• 1¾ cups (425 ml) chopped daikon (see Notes)
  • 3 small carrots, chopped
  • 1 teaspoon (5 ml) curry powder
  • 1 teaspoon (5 ml) sea salt
  • 1 cup (250 ml) coconut milk

In a large pot, melt the butter and sauté the garlic and onion over medium heat for 5 minutes, until browned. Add the stock, bay leaves, cabbage, cauliflower, broccoli, daikon and carrots. Bring to a boil, reduce heat to low and simmer for 20 minutes. Add sea salt, curry and coconut milk. Let cool then puree in batches in a blender, or use a hand-held blender directly in the pot. Reheat before serving.

Notes:

  • Daikon is a long white radish and is a member of the cruciferous family of vegetables. It can be eaten cooked (such as in soups and stir-fries) or raw (grated into salads, or grated and served with just a vinaigrette or lemon juice).
  • You can add a dash of turmeric and chopped spinach for garnish.
  • This soup freezes well.

 

 

Ginger Chicken Wakame Soup

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By Irene Hayton

Wakame is a sea vegetable that has a mild flavour. It is rich in calcium, niacin, and thiamine. After soaking wakame, the tough midrib should be removed. Wakame expands quite a bit when it is cooked (it doubles or triples in volume) so cut it into small pieces before adding it to soups, etc. To measure the dried wakame in this recipe, cut it with scissors or break it into small pieces by hand to fit it into the measuring cup. (Check out this month’s Health Tip for more information on the benefits of wakame and other sea vegetables.)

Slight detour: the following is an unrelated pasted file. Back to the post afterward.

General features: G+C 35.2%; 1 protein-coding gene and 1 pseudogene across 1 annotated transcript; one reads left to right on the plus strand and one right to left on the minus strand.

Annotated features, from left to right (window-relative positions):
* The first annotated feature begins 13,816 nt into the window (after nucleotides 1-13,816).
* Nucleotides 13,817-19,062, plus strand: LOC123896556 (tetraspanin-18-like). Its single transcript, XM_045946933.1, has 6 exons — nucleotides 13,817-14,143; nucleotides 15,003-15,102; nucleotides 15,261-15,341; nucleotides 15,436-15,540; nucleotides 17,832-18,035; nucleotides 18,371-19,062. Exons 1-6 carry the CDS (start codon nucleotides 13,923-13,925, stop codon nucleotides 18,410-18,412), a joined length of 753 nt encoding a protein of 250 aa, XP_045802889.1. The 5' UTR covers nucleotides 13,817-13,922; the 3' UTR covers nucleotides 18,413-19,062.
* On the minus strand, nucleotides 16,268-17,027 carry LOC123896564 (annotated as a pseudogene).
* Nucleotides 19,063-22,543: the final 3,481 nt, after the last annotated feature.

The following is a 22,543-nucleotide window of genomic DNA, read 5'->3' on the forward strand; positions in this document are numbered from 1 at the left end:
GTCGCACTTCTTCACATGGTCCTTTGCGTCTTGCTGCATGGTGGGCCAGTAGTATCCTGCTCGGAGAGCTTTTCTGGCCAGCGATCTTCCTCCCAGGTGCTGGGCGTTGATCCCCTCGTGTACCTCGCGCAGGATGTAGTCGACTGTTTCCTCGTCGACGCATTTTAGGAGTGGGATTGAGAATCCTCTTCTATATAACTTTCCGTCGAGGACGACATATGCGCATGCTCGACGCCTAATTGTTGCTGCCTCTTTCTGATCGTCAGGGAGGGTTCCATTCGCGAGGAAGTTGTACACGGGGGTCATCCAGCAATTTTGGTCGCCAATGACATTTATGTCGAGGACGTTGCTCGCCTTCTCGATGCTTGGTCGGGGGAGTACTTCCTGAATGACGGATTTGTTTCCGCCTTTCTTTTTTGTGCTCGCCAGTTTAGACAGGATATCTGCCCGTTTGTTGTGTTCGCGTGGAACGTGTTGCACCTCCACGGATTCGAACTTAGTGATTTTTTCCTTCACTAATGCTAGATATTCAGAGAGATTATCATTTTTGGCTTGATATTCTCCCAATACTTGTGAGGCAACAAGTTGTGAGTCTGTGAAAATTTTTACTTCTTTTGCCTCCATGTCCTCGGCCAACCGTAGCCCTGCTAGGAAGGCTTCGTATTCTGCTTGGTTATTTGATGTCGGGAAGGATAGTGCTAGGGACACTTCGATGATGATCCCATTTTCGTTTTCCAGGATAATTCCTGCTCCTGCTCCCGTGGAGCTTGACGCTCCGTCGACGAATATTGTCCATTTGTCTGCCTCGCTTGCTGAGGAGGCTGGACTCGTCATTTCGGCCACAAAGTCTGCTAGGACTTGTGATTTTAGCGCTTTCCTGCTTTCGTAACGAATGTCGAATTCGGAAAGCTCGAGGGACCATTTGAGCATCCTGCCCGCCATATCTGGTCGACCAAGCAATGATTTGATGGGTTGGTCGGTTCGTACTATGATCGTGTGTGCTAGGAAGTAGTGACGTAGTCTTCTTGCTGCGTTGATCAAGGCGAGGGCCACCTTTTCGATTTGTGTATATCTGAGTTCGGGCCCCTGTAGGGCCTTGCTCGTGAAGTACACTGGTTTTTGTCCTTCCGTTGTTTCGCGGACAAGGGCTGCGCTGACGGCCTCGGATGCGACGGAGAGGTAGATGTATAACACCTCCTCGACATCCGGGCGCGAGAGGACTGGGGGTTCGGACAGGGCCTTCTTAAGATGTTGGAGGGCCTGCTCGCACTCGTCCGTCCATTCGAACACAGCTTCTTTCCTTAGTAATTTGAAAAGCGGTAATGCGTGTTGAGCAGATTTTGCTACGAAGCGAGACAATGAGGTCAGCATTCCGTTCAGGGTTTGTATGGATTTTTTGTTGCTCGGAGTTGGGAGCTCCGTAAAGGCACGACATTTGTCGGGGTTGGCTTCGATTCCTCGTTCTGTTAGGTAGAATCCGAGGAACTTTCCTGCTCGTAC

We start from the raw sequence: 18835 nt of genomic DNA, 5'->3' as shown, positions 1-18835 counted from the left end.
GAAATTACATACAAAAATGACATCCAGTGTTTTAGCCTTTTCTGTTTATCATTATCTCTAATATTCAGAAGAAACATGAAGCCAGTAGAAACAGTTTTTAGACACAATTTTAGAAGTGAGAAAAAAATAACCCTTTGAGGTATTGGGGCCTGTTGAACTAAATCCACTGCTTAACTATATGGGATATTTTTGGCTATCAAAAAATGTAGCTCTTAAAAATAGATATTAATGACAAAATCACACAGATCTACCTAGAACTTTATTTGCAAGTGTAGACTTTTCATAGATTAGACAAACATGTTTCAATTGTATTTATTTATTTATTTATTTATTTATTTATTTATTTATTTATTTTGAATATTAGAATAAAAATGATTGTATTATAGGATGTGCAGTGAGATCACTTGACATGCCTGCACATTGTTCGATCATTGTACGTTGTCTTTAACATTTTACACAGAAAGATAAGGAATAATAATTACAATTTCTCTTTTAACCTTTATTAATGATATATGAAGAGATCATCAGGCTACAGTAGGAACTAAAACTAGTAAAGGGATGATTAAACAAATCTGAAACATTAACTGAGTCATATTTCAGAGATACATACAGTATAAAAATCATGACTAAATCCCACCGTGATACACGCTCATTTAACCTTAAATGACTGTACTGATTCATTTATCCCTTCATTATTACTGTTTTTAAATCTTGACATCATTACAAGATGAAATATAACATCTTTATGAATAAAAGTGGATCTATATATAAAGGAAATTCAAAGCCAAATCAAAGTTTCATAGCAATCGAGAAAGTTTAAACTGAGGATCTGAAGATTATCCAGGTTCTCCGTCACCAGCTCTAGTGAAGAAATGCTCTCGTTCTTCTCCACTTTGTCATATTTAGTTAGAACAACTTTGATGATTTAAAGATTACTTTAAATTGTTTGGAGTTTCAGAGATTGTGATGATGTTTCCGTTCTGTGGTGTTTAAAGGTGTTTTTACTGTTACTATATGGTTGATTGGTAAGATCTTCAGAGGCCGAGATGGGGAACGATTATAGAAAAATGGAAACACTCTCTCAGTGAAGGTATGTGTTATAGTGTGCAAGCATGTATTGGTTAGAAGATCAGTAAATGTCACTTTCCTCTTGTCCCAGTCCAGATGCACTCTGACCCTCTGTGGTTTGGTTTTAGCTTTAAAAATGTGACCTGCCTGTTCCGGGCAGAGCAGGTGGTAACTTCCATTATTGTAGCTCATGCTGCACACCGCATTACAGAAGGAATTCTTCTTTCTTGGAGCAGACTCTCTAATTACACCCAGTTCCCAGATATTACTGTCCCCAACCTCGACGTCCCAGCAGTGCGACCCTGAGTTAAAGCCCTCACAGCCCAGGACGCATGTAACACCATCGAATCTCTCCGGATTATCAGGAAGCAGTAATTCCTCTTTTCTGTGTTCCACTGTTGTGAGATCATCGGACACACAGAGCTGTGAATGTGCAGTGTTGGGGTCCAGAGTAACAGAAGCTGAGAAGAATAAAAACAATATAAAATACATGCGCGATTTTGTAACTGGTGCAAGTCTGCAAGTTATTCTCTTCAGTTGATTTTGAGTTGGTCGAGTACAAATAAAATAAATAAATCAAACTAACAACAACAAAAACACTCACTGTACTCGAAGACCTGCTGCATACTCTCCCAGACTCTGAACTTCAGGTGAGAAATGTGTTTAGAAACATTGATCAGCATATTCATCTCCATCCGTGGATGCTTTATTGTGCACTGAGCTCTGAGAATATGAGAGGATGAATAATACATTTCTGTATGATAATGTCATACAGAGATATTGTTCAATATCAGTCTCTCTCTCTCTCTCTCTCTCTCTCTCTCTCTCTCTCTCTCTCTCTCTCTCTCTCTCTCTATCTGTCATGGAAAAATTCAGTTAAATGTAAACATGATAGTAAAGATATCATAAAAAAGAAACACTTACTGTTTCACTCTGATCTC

• ½ oz (14 g) dried wakame—this is equivalent to ½ cup (125 ml) dried wakame or 1½ cups (375 ml) fresh wakame
  • 1 whole boneless, skinless chicken breast
  • 4 cups (2 L) water
  • 1 thick slice of fresh ginger, about ¼ inch (½ cm) thick
  • 3 whole cloves garlic, peeled
  • 1 large shallot, peeled and chopped
  • 1 small leek, washed and chopped
  • 1 tablespoon (15 ml) fish sauce (optional)
  • 2½ teaspoons (12 ml) sea salt
  • 1 pinch stevia powder

Soak the wakame in a bowl of warm water for 1 hour, then rinse it in plenty of cold water and chop it into bite-size pieces.

Rinse the chicken breast in cold water and place it in a large pot with the 4 cups of water. Bring the water to a boil then reduce the heat to medium. Skim off and discard any foam that rises to the surface. Add the ginger, garlic, shallot, leek, and wakame and simmer, covered, for 10 minutes.

Remove and discard the ginger slice and garlic cloves. Add the fish sauce, sea salt, and stevia and stir well. If you don’t have fish sauce, just add more sea salt to taste. Makes 4 to 6 servings.

Optional: Add 1 cup (250 ml) cooked grain, such as brown rice, barley, or kamut, at the same time that you add the final ingredients; heat through, then serve.